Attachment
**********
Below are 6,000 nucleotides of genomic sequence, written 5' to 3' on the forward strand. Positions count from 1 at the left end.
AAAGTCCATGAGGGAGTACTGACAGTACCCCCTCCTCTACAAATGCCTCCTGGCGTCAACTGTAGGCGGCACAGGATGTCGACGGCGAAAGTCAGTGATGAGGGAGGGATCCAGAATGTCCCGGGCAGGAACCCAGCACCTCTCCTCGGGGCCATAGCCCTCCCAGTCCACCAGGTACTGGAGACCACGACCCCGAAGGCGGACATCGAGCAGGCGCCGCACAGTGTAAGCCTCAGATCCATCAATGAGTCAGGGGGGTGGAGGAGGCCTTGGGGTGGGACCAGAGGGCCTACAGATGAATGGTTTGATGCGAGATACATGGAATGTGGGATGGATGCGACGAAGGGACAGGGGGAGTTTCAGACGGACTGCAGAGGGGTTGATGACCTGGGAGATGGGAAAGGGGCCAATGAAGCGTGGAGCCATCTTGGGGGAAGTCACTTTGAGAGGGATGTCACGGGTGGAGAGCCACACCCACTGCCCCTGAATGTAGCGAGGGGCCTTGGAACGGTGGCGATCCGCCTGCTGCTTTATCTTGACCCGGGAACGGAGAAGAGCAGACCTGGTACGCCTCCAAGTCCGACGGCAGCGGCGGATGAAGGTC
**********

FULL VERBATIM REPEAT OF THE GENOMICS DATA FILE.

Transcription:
Below are 6,000 nucleotides of genomic sequence, written 5' to 3' on the forward strand. Positions count from 1 at the left end.
AAAGTCCATGAGGGAGTACTGACAGTACCCCCTCCTCTACAAATGCCTCCTGGCGTCAACTGTAGGCGGCACAGGATGTCGACGGCGAAAGTCAGTGATGAGGGAGGGATCCAGAATGTCCCGGGCAGGAACCCAGCACCTCTCCTCGGGGCCATAGCCCTCCCAGTCCACCAGGTACTGGAGACCACGACCCCGAAGGCGGACATCGAGCAGGCGCCGCACAGTGTAAGCCTCAGATCCATCAATGAGTCAGGGGGGTGGAGGAGGCCTTGGGGTGGGACCAGAGGGCCTACAGATGAATGGTTTGATGCGAGATACATGGAATGTGGGATGGATGCGACGAAGGGACAGGGGGAGTTTCAGACGGACTGCAGAGGGGTTGATGACCTGGGAGATGGGAAAGGGGCCAATGAAGCGTGGAGCCATCTTGGGGGAAGTCACTTTGAGAGGGATGTCACGGGTGGAGAGCCACACCCACTGCCCCTGAATGTAGCGAGGGGCCTTGGAACGGTGGCGATCCGCCTGCTGCTTTATCTTGACCCGGGAACGGAGAAGAGCAGACCTGGTACGCCTCCAAGTCCGACGGCAGCGGCGGATGAAGGTC